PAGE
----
Move the class on to the Make a Game problem. Each member of the group will individually be developing a plan for a layout that follows criteria they'll develop as a team. Give students time to choose the goals they'll use to plan their game. For example there may be certain space restrictions, number of students included, etc.

Once groups have goals, they will move through the activity by developing a plan to make their game. Give them a time limit on this part of this process, e.g. 15 minutes, to make sure they focus on the key elements on their plan rather than perfecting it. They should record key information about their plan in their activity guides.

Bring groups back together and have them share their initial plans. On the activity guides they can record the feedback their classmates give them on their plans.

Once groups have discussed what they like or don't like about their classmates' proposed plans, they can re-examine them and make improvements. Are there other things they'd like to do? Do they have new goals? Give them several minutes to make improvements to their plans before deciding on a final version.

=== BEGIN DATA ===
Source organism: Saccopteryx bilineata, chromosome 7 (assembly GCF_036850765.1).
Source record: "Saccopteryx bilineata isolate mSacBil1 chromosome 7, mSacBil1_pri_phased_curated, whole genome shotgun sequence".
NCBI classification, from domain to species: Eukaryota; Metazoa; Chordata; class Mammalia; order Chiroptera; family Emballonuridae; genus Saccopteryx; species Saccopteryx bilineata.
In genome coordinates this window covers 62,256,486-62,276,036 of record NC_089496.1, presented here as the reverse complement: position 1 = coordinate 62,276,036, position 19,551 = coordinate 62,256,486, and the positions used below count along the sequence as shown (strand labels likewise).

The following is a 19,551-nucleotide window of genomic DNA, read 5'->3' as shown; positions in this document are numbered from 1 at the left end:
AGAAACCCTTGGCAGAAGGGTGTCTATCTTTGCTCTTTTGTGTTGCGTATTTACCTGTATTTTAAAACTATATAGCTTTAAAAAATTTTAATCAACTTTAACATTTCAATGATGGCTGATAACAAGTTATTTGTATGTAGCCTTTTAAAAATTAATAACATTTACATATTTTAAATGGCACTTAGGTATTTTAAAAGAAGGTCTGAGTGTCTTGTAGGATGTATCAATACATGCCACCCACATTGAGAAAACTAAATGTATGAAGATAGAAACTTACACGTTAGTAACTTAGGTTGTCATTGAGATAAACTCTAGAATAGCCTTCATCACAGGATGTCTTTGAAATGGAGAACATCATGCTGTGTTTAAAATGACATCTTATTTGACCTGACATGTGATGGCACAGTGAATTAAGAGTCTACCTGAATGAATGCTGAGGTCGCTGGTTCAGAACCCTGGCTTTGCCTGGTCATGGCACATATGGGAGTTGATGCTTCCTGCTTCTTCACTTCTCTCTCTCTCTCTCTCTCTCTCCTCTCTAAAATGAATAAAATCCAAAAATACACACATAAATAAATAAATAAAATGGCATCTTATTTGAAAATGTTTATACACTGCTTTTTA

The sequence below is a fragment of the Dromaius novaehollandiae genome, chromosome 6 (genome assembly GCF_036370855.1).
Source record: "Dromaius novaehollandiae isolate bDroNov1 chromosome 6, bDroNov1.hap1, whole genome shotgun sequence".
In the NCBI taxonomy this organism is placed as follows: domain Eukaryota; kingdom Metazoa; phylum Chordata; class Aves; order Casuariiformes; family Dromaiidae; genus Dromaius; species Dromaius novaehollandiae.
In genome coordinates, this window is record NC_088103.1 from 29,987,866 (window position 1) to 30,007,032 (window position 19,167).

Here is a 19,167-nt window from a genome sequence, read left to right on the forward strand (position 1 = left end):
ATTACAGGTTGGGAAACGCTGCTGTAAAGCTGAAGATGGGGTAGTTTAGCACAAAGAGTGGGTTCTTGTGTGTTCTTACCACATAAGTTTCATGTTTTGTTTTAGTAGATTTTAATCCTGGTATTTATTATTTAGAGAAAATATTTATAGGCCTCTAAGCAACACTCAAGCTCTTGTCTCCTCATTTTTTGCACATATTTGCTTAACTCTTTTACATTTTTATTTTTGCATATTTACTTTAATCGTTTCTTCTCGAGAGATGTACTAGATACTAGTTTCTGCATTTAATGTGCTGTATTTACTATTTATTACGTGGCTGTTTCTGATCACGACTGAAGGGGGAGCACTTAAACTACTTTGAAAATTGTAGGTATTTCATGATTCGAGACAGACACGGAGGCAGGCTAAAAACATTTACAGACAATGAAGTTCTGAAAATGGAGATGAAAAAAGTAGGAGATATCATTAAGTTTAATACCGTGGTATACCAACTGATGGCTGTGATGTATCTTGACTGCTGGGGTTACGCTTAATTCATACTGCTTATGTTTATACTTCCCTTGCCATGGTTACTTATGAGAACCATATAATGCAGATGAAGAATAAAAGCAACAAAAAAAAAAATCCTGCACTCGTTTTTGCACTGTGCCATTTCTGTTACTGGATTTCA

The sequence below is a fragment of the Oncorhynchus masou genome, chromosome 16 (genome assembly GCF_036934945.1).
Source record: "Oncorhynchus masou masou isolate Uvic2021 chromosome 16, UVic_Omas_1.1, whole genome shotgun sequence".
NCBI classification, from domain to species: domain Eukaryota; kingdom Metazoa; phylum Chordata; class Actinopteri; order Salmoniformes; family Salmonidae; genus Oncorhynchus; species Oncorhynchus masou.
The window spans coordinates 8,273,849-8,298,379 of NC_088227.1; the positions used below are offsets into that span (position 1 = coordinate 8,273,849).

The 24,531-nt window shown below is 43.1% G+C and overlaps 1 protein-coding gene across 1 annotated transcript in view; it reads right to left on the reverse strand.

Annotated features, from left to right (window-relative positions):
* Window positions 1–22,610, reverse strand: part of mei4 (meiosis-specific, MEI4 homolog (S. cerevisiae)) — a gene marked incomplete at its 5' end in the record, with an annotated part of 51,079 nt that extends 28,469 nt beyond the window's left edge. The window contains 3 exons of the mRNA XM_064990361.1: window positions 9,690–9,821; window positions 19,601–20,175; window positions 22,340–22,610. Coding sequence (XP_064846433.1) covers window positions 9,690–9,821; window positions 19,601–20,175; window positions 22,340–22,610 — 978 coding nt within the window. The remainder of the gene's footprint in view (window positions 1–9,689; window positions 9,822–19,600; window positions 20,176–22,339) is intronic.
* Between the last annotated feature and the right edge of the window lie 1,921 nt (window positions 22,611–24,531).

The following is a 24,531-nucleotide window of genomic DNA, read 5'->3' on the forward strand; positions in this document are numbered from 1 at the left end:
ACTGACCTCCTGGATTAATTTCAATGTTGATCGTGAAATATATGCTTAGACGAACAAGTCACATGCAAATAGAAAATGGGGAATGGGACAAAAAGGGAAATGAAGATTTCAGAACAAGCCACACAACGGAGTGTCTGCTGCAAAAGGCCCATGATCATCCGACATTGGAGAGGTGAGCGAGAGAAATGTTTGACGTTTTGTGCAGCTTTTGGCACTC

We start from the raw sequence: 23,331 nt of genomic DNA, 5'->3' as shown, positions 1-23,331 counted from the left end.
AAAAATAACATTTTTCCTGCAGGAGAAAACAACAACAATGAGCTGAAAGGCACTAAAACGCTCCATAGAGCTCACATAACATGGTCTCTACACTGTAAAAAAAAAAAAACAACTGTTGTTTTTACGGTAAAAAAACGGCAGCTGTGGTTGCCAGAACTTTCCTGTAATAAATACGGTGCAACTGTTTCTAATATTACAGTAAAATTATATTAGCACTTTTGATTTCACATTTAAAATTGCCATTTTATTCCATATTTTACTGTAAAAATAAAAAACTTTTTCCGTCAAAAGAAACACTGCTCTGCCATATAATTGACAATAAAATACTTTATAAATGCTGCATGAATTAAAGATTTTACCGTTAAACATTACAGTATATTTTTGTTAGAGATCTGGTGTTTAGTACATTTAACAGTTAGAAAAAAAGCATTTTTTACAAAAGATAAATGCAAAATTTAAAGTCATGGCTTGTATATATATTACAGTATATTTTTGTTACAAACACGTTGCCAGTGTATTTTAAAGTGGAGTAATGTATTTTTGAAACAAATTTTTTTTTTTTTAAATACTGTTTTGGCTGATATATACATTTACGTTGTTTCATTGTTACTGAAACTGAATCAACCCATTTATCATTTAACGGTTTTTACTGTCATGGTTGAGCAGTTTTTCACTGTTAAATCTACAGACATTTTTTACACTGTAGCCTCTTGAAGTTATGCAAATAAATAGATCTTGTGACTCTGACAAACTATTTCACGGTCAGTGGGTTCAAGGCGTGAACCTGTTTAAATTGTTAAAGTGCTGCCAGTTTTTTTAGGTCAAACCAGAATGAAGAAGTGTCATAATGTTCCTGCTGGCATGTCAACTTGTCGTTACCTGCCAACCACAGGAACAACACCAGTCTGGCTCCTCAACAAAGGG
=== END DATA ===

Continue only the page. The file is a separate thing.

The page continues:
Bring the class back together and have them record the different steps of the problem solving process that they used in their activity guides.

Discuss: Briefly discuss with students what parts of the activity they felt fell into each step of the problem solving process. Some possible points to make after students share are below.

• Define: This problem was not well-defined. They needed to decide for themselves what a "good" game looked like, and this definition could have even shifted throughout the process.
• Prepare: Narrowing down a list of possible layout is helpful. You may also choose to make the point that this entire activity is an example of preparation. Some games just don't make sense or others work better, so you need to do the kind of planning they're doing here.
• Try: As before, patience and persistence is important to see your plan through
• Reflect: In this problem reflection came primarily through feedback from peers. Some games might not end up being that interesting to other group members. Some are fun but require too much work or too many materials. Feedback is an important part of the reflect step, especially in group work.

Discussion Goal

Goal: Students have practiced using the problem solving process on a number of different problems. Help them synthesize the notes they have been keeping to better understand the role of each step and the value of the problem solving process in general. A sample set of conclusions is below but you should allow students to share your own insights before offering your own.

Define: without defining a problem you might solve the wrong problem, not know where to start, or not know when you're finished

Prepare: Even well-defined problems usually have many possible approaches. Make each try more likely to succeed by first examining your options and anticipating challenges

Try: Without trying you'll never get anywhere. It's important to be persistent and patient so long as your plan still may work